We’ve trod this path before, but the issuance of the most recent ABA Formal Ethics Opinion justifies renewed discussion of the topic. Particularly when the opinion in question is of the rare variety where there is a dissent included in the opinion.
The path (our topic): Does Model Rule 4.2 apply to a lawyer when they are proceeding pro se? Formal Opinion 502 issued on September 28, 2022 says yes. Two members of the ABA Standing Committee on Ethics and Professional Responsibility dissent to say it “should,” but that its present language does not.
You can, of course, read the whole opinion if you’d like here.
But the crux of what you need to know is that the majority, taking comfort from a variety of disciplinary cases and ethics opinions from various U.S. jurisdictions, interprets the language “in representing a client” in Rule 4.2 to include a pro se lawyer because the lawyer is representing a client in that situation … with the client being themself. To justify that interpretation, the majority notes that a pro se litigant is someone who is representing themselves.
The majority also relies heavily on the purpose of Rule 4.2 … protecting regular people from the superpowers possessed by lawyers. Kidding, but only in part.
I use that hyperbolic phrase frequently when speaking at seminars, and I bet if I were not too lazy to search here in my blog that I’ve said it here as well. The purpose of Rule 4.2 is to prevent lawyers from overreaching and presumes that a lawyer who circumvents someone else’s lawyer will be able to convince that person to say something, or agree to something, that they would not if their counsel was present to manage the situation.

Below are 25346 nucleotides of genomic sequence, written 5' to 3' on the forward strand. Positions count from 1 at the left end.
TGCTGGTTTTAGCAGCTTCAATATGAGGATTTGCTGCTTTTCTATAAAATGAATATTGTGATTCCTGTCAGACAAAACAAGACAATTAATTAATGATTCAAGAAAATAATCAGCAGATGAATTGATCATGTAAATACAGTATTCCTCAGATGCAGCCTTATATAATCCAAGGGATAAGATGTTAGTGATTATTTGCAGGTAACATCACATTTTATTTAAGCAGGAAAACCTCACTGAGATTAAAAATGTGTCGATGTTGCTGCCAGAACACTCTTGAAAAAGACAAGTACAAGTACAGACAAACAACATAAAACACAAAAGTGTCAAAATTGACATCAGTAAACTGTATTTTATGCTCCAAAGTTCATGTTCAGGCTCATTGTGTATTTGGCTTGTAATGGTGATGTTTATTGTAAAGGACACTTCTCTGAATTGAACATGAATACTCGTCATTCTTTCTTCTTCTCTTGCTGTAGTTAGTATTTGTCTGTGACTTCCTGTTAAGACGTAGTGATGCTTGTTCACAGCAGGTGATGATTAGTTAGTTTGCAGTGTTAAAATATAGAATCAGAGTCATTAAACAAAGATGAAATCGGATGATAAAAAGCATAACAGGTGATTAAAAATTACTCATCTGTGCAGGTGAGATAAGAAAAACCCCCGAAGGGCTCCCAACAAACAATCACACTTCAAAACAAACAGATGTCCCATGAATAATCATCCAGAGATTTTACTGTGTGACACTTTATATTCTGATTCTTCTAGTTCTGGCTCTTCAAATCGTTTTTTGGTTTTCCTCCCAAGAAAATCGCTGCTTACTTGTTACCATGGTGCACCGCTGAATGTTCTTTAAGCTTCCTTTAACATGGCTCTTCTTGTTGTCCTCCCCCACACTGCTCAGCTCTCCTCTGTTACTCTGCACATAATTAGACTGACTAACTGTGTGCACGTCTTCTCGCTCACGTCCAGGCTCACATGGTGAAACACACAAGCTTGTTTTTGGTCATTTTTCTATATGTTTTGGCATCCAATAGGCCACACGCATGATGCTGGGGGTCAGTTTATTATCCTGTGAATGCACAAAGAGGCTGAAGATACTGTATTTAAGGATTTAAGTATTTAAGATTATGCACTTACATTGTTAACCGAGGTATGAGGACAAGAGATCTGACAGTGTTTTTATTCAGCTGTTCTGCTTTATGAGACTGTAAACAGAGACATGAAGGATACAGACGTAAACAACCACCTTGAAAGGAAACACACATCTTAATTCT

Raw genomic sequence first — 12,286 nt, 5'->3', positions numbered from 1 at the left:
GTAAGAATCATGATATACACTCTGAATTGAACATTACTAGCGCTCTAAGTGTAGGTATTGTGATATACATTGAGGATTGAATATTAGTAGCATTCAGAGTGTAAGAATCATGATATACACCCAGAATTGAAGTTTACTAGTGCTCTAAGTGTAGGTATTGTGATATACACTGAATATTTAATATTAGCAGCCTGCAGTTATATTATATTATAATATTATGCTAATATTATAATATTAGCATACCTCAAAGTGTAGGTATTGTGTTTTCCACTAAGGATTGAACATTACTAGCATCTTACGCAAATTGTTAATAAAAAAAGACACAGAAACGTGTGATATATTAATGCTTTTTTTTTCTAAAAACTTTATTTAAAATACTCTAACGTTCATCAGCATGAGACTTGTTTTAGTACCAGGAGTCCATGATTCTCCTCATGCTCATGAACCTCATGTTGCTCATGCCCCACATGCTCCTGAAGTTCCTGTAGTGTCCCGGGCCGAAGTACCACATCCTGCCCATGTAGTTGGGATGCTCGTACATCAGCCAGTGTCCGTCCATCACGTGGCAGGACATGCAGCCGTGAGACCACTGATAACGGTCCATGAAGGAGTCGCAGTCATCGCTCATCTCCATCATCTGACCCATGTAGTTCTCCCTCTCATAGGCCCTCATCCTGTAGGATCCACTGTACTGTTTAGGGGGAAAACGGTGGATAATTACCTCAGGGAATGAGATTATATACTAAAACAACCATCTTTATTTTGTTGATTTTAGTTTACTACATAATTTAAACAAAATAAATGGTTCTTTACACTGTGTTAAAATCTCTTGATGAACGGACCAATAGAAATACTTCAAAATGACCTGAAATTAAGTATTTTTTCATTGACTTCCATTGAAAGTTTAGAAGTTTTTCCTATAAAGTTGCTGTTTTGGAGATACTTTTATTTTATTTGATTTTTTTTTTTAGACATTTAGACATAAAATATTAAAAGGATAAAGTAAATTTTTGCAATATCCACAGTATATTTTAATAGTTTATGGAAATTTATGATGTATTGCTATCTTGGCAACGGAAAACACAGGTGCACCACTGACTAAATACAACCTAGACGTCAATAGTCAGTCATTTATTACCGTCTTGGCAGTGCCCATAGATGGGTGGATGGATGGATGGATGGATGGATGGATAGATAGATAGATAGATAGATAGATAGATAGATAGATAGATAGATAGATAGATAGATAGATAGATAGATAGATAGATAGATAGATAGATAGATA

Thus, if that is the purpose, then it makes perfect sense to protect a represented person from a lawyer operating pro se.
On that point, even the dissent agrees. But the dissent makes the logical point that if the rule was actually intended to apply to that situation, then the language it uses “in representing a client” is about the worst language possible to communicate that result. Particularly when a comment to the rule also makes the point that the rule does not prohibit parties to litigation from talking party to party.
So, that’s where all that stands. And what happens next? Probably not a whole lot. The sky certainly won’t fall – many of us have thought this is how the rule would be interpreted. It doesn’t seem likely that the ABA will feel like it must propose any change to the language of the rule to conform to this result. And this outcome will prevent any arguments for interpreting other rules that use the same “in representing a client” language as not applying to pro se lawyers.
And yet, this outcome does create some problems because that same phrase “in representing a client” is used in other places in the rules and, as to those other places, the notion that such rules would apply to a pro se lawyer is something of a mixed bag. For example, it seems not really any problem to apply the prohibitions in Model Rule 4.1 and 4.4 to a lawyer proceeding pro se. Yet, it would make entirely no sense to prevent a pro se lawyer from signing a deal for the literary rights to their case while it is ongoing, but Model Rule 1.8(d) would appear to prohibit that unless the phrase “of representation of a client” is going to be interpreted differently than “in representing a client.”
As a lawyer who represents lawyers, this is, of course, a good outcome and not just because of any risk of lawyers misunderstanding the rule but because it removes one more reason a lawyer might think it advantageous to represent themselves. In fact, given how Model Rule 4.2 works, being represented by a lawyer in a matter would allow a lawyer to circumvent the restrictions in 4.2. In that situation, the lawyer truly is just a party and, thus, entitled to have party to party communications without violating that rule.